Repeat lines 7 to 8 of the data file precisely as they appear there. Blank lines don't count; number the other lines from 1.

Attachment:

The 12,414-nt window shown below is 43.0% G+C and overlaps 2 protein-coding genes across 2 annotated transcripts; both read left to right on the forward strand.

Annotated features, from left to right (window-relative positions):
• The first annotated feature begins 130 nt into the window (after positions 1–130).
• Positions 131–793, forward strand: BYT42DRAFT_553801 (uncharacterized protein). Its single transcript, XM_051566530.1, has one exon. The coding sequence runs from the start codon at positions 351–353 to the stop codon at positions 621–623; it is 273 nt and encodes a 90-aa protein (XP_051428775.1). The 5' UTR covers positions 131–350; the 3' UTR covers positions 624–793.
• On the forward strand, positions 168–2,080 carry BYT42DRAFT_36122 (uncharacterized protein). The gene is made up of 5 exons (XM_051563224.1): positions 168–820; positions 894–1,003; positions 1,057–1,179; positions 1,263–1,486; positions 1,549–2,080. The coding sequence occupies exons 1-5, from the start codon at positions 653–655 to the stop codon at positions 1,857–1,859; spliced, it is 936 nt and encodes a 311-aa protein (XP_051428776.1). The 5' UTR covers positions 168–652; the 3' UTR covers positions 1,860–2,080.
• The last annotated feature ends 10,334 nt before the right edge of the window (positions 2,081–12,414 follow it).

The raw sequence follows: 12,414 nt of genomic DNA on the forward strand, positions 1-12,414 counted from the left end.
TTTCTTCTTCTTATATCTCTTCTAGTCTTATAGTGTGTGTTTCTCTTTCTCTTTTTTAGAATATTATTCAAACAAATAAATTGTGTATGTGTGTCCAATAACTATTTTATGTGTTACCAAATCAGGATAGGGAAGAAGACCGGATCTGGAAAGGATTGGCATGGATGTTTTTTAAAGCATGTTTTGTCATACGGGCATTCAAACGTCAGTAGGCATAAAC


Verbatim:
The raw sequence follows: 12,414 nt of genomic DNA on the forward strand, positions 1-12,414 counted from the left end.
TTTCTTCTTCTTATATCTCTTCTAGTCTTATAGTGTGTGTTTCTCTTTCTCTTTTTTAGAATATTATTCAAACAAATAAATTGTGTATGTGTGTCCAATAACTATTTTATGTGTTACCAAATCAGGATAGGGAAGAAGACCGGATCTGGAAAGGATTGGCATGGATGTTTTTTAAAGCATGTTTTGTCATACGGGCATTCAAACGTCAGTAGGCATAAAC